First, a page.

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6 Ayurvedic Foods to Cool Pitta

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Foods like limes keep a cooling balance so we can stay strong, maintain energy, and fully enjoy summer.

Have you ever wondered why it is hotter in August than in June when the sun was closer and the days were longest?

There is an elegantly simple principle in Ayurveda that states: “Heat accumulates.” Wherever there is fire, and water or matter close enough to absorb its energy, heat will accumulate. Summertime is nature’s most poetic expression of that dynamic. 

After the Summer Equinox, when the sun gets as close to our part of the world as it will be in any given year, its fiery rays are absorbed by tour planet’s earth and oceans, holding its warmth, and continuing to accumulate heat incrementally over the course of these dog days.

It is the same dynamic that makes the day warmest mid-afternoon despite the sun being strongest at noon when it is most directly above. This dynamic plays out everywhere in nature. Ayurveda calls this Pitta.

Because the burn of Pitta causes depletion and deterioration, Ayurveda suggests ways to cool and calm in the summer. The best way to do this is to decelerate. This is the season to really stop and smell the roses. Slow to nature’s pace, and enjoy the cooling power of roses, as well as lavender, jasmine, chrysanthemum, sunflower, and most summer flowers.

Summer in the Kitchen

At the end of a hot day who wants to cook?

Trust your feelings and eat light. Look for foods that are tonifying, refreshing, and cooling. Focus on the sweet, astringent and bitter tastes like cucumbers, summer squash, peas, avocado, corn, leafy greens, and green beans, to balance Pitta. (See more on this in "The Ayurvedic Medicine of Taste."

Due to the tendency to perspire this season, nature provides foods high in minerals to replace electrolytes, regulate body temperature, and maintain energy. Cucumbers, potatoes, melons, bananas, almonds are all rich in minerals, especially potassium—
good for balancing that extra dash of Himalayan salt that will satisfy cravings this time of year. 

Here are six summer helpers to keep your cool:

1. Lime

Not only does lime help make water a delicious thirst-quencher with more vitamin C than a lemon and twice the amount of juice, adding lime to your water increases the absorbability of nutrients by up to five times. The citric acid in lime stokes your digestive fire, while its abundant minerals creates an alkaline reaction in the system that can help relieve heat-related issues such as inflammation, peptic ulcer, dehydration headache, and skin eruptions.

2. Mint

Mint is an excellent herb for Pitta as it dilates and cools. Toss with salads, rice dishes or beans, infuse in drinking water, blend into tonics and smoothies, or simply chew on the leaves for a breath-refreshing relief on summer days. 

3. Fennel

One of the great spices for Pitta, fennel aids digestion without increasing “heat” in the body. Sauté the seeds when cooking, or crush and stir into sauces and dressings. Chew on fennels seeds after a meal to improve metabolism.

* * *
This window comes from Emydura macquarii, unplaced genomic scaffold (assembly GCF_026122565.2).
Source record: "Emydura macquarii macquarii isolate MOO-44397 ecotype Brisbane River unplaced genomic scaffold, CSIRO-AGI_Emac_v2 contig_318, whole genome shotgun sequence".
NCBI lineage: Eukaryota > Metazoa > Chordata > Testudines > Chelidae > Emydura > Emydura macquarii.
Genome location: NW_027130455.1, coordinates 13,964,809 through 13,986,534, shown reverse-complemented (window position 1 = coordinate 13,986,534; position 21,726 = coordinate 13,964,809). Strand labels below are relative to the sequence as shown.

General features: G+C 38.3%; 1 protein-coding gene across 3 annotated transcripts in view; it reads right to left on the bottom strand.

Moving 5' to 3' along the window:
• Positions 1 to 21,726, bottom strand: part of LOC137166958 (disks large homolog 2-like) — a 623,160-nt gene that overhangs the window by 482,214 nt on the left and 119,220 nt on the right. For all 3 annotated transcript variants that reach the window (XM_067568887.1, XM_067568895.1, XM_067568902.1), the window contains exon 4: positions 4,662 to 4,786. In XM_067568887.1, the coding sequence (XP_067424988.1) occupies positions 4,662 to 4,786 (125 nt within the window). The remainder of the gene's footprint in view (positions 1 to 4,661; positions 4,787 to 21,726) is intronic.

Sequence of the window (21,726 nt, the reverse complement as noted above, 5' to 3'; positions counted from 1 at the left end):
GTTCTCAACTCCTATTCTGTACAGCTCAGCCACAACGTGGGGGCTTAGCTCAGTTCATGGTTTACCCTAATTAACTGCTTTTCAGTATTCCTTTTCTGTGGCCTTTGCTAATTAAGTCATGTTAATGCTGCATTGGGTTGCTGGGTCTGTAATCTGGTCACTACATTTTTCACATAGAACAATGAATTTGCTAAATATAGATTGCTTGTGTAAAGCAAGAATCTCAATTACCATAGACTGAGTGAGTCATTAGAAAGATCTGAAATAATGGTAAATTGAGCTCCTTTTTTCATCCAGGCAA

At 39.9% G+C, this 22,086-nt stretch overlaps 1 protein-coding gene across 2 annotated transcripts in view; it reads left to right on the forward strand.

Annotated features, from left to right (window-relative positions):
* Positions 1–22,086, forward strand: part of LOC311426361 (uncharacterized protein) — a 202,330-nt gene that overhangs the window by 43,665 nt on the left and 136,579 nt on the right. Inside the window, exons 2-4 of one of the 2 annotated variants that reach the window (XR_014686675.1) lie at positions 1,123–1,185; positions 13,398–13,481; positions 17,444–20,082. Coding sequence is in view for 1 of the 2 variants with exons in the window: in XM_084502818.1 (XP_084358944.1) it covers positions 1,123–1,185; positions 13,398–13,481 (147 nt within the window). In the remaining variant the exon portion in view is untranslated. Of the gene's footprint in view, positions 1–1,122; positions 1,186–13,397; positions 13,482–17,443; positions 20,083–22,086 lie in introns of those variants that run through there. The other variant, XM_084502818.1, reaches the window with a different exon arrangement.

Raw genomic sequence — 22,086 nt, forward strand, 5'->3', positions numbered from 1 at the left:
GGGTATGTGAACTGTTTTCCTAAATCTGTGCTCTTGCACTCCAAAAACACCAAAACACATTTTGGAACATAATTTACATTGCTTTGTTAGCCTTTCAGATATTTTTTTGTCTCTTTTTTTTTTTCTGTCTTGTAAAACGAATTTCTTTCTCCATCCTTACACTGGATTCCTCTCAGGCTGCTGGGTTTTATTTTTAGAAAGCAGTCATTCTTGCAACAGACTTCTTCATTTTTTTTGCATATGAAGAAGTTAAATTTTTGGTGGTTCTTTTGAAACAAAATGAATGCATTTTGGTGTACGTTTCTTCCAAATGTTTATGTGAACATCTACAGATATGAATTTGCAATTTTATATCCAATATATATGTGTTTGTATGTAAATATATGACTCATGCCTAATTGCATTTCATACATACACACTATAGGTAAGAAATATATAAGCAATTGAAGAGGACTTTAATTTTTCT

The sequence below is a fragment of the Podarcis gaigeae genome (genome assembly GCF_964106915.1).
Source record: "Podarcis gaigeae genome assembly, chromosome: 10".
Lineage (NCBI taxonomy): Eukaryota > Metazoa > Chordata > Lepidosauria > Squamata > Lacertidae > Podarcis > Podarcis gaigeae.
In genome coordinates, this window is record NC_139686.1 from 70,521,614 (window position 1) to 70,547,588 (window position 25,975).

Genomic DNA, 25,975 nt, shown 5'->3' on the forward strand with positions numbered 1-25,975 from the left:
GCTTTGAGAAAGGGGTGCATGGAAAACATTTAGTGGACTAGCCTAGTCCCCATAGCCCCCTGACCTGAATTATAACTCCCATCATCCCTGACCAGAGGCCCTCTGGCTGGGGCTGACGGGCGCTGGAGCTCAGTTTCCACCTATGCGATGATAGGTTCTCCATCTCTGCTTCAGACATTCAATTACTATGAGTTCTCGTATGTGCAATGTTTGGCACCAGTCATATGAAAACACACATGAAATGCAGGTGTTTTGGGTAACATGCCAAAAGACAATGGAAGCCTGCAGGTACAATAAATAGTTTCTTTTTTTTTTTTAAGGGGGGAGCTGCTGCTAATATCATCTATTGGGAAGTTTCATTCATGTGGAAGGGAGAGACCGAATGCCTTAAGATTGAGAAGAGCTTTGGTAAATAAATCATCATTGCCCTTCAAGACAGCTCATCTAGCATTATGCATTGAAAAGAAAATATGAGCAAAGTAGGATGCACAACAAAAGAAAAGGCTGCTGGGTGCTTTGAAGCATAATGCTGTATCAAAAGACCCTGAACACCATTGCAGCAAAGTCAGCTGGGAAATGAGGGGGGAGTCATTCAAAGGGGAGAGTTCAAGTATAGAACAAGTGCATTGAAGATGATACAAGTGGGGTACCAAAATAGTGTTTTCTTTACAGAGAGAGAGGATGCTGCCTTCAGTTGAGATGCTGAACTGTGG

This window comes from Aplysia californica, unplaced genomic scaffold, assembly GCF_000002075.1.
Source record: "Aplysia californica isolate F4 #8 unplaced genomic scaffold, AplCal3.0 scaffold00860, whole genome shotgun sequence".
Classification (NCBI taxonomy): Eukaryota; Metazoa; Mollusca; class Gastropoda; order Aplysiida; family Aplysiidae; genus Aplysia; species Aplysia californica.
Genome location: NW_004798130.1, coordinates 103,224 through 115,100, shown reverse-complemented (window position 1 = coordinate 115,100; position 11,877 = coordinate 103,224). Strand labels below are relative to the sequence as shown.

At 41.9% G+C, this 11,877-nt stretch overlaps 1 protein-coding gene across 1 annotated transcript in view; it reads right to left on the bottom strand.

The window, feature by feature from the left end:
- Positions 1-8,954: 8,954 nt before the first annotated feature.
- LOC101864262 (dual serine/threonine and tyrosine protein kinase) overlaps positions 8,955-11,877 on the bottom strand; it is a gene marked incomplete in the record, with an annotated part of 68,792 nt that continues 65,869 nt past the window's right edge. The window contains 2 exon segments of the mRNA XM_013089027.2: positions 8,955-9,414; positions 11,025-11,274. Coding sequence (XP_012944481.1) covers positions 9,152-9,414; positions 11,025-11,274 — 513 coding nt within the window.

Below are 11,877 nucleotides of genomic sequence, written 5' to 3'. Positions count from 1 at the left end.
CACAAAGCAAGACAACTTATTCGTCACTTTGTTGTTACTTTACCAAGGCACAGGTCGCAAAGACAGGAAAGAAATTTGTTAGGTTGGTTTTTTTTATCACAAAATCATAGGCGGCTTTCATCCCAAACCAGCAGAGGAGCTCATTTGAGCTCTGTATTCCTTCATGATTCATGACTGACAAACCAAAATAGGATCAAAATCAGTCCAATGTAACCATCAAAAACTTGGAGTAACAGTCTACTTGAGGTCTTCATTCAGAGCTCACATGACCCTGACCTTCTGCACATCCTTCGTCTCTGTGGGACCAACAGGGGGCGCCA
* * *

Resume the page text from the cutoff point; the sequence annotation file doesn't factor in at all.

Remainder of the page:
4. Cilantro

Balancing for all mind-body types, cilantro is especially wonderful for Pitta. Anti-inflammatory and a powerful chelating agent, try to have a teaspoon of cilantro daily in summer.

5. Coconut Water

Ayurveda considers that sweat and blood are similar. Therefore, while sweating is beneficial for regulating body temperature, we need to immediately replace the lost nutrients. Coconut water is nature’s closest substitute to blood plasma, and therefore quickly absorbed for high-speed restorative hydration.

6. Himalayan Salt

With some 88 vital minerals, Himalayan salt, also called pink salt, restores much of what we lose when we perspire. When taken in moderation, it can be a safe alternative to table salt. Add a pinch of pink salt to a pitcher of water with slices of cucumber, lime juice to taste, and a small handful of mint for summer’s perfect refreshment.

A word of caution

Alcohol is heating, and therefore can be dehydrating.  Avoid red wine, whiskey, brandy and rum in summer as they are especially heating.

One final note

A dab of sandalwood on the middle of your forehead is cooling, as are mineral baths at room temperature, and coconut oil massaged into the scalp or on the feet before bedtime. Roses are also considered cooling. Organic rose petals can be added to salads, milks and mint tea for internal cooling. Rose essential oil is calming, soothing and reassuring on hot days.

Overheating can be profoundly depleting so it is important we keep a cooling balance to stay strong, maintain our energy and fully enjoy summer, the sweetest of seasons.

 


Laura Plumb

Laura Plumb is a practitioner and teacher of Ayurveda, Yoga and Jyotish. She is the writer of the book, Ayurveda Cooking for Beginners, and the writer and host of the international 58-part TV series VedaCleanse, with recipes and daily practices for seasonal wellness. She is also the writer and host of the 12-part series Divine Yoga. Laura leads trainings and retreats internationally, and offers online seasonal cleanses and courses. You can learn more about her at LauraPlumb.com and get more Ayurvedically inspired recipes on her blog: Food-ALoveStory.com.

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